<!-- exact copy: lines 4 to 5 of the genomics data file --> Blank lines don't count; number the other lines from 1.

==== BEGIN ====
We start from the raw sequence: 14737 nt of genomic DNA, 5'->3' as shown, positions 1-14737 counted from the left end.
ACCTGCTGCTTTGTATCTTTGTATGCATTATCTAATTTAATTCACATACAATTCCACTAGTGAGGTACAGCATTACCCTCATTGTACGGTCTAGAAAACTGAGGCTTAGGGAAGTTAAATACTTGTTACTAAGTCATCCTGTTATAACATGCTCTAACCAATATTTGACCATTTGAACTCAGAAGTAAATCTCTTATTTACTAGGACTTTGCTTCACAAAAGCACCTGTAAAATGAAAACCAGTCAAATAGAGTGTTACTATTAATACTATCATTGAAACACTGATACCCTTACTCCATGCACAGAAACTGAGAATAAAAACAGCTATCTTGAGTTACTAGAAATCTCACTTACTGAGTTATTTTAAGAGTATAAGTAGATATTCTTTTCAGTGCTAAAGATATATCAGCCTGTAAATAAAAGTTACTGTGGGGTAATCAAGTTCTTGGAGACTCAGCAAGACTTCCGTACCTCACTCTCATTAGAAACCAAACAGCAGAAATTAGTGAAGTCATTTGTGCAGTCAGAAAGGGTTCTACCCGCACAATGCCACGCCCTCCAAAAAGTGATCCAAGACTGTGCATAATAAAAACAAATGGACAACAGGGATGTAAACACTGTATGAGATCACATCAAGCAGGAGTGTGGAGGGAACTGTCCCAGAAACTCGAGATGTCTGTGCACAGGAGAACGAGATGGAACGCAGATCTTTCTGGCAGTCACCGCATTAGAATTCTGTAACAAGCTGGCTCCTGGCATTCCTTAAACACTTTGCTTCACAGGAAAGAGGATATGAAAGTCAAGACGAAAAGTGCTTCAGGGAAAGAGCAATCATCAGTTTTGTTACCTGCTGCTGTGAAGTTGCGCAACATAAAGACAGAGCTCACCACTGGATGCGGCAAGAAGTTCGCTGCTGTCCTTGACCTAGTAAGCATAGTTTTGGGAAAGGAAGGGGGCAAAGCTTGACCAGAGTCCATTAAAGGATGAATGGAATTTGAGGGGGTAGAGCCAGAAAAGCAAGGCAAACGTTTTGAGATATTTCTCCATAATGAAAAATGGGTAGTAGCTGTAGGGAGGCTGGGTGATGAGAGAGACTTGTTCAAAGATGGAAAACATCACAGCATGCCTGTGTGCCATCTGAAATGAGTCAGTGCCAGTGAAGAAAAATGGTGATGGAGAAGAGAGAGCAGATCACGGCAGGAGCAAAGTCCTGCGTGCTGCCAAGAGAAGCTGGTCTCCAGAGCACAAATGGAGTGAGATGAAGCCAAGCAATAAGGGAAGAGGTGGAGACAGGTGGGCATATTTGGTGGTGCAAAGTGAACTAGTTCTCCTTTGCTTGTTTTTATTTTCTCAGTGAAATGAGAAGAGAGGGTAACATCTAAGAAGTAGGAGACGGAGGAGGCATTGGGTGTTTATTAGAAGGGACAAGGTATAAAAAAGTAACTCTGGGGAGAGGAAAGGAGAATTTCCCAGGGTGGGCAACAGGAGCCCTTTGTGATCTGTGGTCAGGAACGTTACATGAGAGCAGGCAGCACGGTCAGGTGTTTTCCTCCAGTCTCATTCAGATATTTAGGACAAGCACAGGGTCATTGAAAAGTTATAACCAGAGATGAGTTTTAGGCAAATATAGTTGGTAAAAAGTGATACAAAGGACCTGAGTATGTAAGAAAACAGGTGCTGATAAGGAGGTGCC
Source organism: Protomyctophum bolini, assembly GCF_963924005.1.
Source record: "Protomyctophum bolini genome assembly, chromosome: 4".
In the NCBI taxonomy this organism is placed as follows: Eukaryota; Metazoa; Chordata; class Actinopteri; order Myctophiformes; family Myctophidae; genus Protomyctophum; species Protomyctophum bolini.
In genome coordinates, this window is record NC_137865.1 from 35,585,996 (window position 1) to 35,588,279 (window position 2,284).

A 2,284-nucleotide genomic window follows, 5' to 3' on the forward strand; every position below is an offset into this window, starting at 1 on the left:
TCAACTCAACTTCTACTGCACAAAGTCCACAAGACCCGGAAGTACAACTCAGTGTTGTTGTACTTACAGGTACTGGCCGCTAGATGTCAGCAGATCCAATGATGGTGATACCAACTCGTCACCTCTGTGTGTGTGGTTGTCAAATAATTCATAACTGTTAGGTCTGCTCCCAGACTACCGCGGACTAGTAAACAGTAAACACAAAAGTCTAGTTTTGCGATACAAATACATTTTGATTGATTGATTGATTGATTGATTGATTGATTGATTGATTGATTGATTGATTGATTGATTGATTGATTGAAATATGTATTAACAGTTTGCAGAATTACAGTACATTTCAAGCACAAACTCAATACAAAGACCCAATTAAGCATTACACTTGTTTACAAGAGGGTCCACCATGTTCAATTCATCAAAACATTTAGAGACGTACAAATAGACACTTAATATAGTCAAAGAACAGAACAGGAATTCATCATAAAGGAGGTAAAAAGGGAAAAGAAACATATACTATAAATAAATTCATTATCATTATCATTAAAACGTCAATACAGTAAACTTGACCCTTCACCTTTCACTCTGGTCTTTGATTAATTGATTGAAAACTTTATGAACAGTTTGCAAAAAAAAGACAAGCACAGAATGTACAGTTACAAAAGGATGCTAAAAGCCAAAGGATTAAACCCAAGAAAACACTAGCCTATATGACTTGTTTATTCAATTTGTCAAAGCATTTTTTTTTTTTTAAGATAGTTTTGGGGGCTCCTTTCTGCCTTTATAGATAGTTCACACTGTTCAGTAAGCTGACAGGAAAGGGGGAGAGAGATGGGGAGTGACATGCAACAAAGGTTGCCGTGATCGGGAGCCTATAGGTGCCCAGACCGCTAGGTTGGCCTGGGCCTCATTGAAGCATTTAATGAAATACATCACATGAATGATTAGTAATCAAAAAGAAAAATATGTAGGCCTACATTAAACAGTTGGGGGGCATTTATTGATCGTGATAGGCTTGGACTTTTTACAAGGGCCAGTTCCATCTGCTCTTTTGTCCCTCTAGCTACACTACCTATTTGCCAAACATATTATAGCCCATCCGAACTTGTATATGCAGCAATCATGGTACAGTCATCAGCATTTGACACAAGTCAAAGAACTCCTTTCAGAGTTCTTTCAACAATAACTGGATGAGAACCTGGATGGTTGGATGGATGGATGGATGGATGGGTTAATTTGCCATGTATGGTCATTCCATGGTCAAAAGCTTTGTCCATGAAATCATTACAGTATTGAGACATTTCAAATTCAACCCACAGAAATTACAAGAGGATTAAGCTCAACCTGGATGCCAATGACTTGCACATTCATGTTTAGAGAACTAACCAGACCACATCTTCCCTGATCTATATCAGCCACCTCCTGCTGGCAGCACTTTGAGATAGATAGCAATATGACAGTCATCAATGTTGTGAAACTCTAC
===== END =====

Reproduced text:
Source record: "Protomyctophum bolini genome assembly, chromosome: 4".
In the NCBI taxonomy this organism is placed as follows: Eukaryota; Metazoa; Chordata; class Actinopteri; order Myctophiformes; family Myctophidae; genus Protomyctophum; species Protomyctophum bolini.